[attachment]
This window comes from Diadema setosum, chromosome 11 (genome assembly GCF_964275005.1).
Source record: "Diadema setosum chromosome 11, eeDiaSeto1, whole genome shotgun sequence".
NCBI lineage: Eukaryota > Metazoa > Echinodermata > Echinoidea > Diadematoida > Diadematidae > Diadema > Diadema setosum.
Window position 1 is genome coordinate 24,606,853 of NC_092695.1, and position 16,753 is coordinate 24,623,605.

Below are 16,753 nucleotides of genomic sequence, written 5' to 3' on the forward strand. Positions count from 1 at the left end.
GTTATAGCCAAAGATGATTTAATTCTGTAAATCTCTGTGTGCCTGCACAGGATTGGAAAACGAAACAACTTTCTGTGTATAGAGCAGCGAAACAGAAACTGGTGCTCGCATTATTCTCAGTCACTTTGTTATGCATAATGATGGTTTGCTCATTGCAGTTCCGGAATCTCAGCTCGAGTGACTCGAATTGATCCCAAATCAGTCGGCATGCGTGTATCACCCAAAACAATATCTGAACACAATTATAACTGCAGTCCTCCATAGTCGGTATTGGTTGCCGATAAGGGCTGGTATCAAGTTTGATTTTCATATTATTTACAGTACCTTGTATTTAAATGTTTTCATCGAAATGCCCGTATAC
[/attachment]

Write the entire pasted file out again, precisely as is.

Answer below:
This window comes from Diadema setosum, chromosome 11 (genome assembly GCF_964275005.1).
Source record: "Diadema setosum chromosome 11, eeDiaSeto1, whole genome shotgun sequence".
NCBI lineage: Eukaryota > Metazoa > Echinodermata > Echinoidea > Diadematoida > Diadematidae > Diadema > Diadema setosum.
Window position 1 is genome coordinate 24,606,853 of NC_092695.1, and position 16,753 is coordinate 24,623,605.

Below are 16,753 nucleotides of genomic sequence, written 5' to 3' on the forward strand. Positions count from 1 at the left end.
GTTATAGCCAAAGATGATTTAATTCTGTAAATCTCTGTGTGCCTGCACAGGATTGGAAAACGAAACAACTTTCTGTGTATAGAGCAGCGAAACAGAAACTGGTGCTCGCATTATTCTCAGTCACTTTGTTATGCATAATGATGGTTTGCTCATTGCAGTTCCGGAATCTCAGCTCGAGTGACTCGAATTGATCCCAAATCAGTCGGCATGCGTGTATCACCCAAAACAATATCTGAACACAATTATAACTGCAGTCCTCCATAGTCGGTATTGGTTGCCGATAAGGGCTGGTATCAAGTTTGATTTTCATATTATTTACAGTACCTTGTATTTAAATGTTTTCATCGAAATGCCCGTATAC